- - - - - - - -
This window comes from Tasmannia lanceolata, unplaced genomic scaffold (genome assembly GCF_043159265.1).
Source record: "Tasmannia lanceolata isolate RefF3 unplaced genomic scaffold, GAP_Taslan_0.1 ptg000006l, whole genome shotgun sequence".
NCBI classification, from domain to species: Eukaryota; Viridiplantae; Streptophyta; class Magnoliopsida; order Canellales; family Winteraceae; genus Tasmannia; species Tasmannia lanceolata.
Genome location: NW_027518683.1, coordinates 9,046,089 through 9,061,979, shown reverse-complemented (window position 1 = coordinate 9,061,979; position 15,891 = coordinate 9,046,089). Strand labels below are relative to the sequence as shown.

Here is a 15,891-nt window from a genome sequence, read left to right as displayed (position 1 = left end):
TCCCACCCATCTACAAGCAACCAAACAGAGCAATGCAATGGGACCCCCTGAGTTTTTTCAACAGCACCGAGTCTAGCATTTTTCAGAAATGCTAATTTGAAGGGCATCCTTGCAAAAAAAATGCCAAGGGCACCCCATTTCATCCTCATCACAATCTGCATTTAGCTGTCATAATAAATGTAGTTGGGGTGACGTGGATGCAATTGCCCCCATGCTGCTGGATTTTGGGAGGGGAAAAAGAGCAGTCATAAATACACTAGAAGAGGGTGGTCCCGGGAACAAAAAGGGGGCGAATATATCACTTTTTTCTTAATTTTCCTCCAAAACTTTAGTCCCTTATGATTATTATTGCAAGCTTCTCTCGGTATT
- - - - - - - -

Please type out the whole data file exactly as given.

This window comes from Tasmannia lanceolata, unplaced genomic scaffold (genome assembly GCF_043159265.1).
Source record: "Tasmannia lanceolata isolate RefF3 unplaced genomic scaffold, GAP_Taslan_0.1 ptg000006l, whole genome shotgun sequence".
NCBI classification, from domain to species: Eukaryota; Viridiplantae; Streptophyta; class Magnoliopsida; order Canellales; family Winteraceae; genus Tasmannia; species Tasmannia lanceolata.
Genome location: NW_027518683.1, coordinates 9,046,089 through 9,061,979, shown reverse-complemented (window position 1 = coordinate 9,061,979; position 15,891 = coordinate 9,046,089). Strand labels below are relative to the sequence as shown.

Here is a 15,891-nt window from a genome sequence, read left to right as displayed (position 1 = left end):
TCCCACCCATCTACAAGCAACCAAACAGAGCAATGCAATGGGACCCCCTGAGTTTTTTCAACAGCACCGAGTCTAGCATTTTTCAGAAATGCTAATTTGAAGGGCATCCTTGCAAAAAAAATGCCAAGGGCACCCCATTTCATCCTCATCACAATCTGCATTTAGCTGTCATAATAAATGTAGTTGGGGTGACGTGGATGCAATTGCCCCCATGCTGCTGGATTTTGGGAGGGGAAAAAGAGCAGTCATAAATACACTAGAAGAGGGTGGTCCCGGGAACAAAAAGGGGGCGAATATATCACTTTTTTCTTAATTTTCCTCCAAAACTTTAGTCCCTTATGATTATTATTGCAAGCTTCTCTCGGTATT